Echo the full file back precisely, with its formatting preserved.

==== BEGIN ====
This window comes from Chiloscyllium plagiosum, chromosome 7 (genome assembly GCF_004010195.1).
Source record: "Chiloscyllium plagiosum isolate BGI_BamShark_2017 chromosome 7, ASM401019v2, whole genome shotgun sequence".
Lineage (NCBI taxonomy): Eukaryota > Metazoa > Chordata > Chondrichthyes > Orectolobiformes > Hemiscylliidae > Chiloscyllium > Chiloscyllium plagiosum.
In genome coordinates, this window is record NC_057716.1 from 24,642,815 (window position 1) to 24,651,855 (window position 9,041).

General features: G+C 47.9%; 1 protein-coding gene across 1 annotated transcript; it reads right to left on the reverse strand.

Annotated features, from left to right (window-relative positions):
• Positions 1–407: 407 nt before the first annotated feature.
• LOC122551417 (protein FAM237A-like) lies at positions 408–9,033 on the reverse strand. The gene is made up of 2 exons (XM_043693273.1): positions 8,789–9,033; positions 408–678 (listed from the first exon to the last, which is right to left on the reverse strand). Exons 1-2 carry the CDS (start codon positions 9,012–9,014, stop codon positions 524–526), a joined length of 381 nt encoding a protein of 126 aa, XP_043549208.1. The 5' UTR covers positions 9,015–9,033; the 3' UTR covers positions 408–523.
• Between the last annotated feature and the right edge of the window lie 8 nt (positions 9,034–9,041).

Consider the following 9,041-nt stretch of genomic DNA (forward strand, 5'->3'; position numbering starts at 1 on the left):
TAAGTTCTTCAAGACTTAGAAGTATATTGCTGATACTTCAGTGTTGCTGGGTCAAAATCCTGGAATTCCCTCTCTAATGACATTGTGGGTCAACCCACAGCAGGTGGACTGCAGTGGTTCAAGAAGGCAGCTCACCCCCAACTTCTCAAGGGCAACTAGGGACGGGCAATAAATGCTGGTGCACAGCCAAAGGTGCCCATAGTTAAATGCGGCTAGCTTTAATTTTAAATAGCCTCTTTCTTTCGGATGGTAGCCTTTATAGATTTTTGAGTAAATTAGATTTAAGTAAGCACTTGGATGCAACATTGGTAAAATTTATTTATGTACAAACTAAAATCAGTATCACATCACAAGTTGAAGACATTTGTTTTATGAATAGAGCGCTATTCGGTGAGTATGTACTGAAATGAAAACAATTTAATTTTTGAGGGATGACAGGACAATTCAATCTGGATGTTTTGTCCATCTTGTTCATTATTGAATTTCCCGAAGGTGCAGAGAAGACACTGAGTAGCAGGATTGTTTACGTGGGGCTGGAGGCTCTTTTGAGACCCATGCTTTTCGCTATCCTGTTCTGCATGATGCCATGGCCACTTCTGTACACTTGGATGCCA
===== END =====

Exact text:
This window comes from Chiloscyllium plagiosum, chromosome 7 (genome assembly GCF_004010195.1).
Source record: "Chiloscyllium plagiosum isolate BGI_BamShark_2017 chromosome 7, ASM401019v2, whole genome shotgun sequence".
Lineage (NCBI taxonomy): Eukaryota > Metazoa > Chordata > Chondrichthyes > Orectolobiformes > Hemiscylliidae > Chiloscyllium > Chiloscyllium plagiosum.
In genome coordinates, this window is record NC_057716.1 from 24,642,815 (window position 1) to 24,651,855 (window position 9,041).

General features: G+C 47.9%; 1 protein-coding gene across 1 annotated transcript; it reads right to left on the reverse strand.

Annotated features, from left to right (window-relative positions):
• Positions 1–407: 407 nt before the first annotated feature.
• LOC122551417 (protein FAM237A-like) lies at positions 408–9,033 on the reverse strand. The gene is made up of 2 exons (XM_043693273.1): positions 8,789–9,033; positions 408–678 (listed from the first exon to the last, which is right to left on the reverse strand). Exons 1-2 carry the CDS (start codon positions 9,012–9,014, stop codon positions 524–526), a joined length of 381 nt encoding a protein of 126 aa, XP_043549208.1. The 5' UTR covers positions 9,015–9,033; the 3' UTR covers positions 408–523.
• Between the last annotated feature and the right edge of the window lie 8 nt (positions 9,034–9,041).

Consider the following 9,041-nt stretch of genomic DNA (forward strand, 5'->3'; position numbering starts at 1 on the left):
TAAGTTCTTCAAGACTTAGAAGTATATTGCTGATACTTCAGTGTTGCTGGGTCAAAATCCTGGAATTCCCTCTCTAATGACATTGTGGGTCAACCCACAGCAGGTGGACTGCAGTGGTTCAAGAAGGCAGCTCACCCCCAACTTCTCAAGGGCAACTAGGGACGGGCAATAAATGCTGGTGCACAGCCAAAGGTGCCCATAGTTAAATGCGGCTAGCTTTAATTTTAAATAGCCTCTTTCTTTCGGATGGTAGCCTTTATAGATTTTTGAGTAAATTAGATTTAAGTAAGCACTTGGATGCAACATTGGTAAAATTTATTTATGTACAAACTAAAATCAGTATCACATCACAAGTTGAAGACATTTGTTTTATGAATAGAGCGCTATTCGGTGAGTATGTACTGAAATGAAAACAATTTAATTTTTGAGGGATGACAGGACAATTCAATCTGGATGTTTTGTCCATCTTGTTCATTATTGAATTTCCCGAAGGTGCAGAGAAGACACTGAGTAGCAGGATTGTTTACGTGGGGCTGGAGGCTCTTTTGAGACCCATGCTTTTCGCTATCCTGTTCTGCATGATGCCATGGCCACTTCTGTACACTTGGATGCCA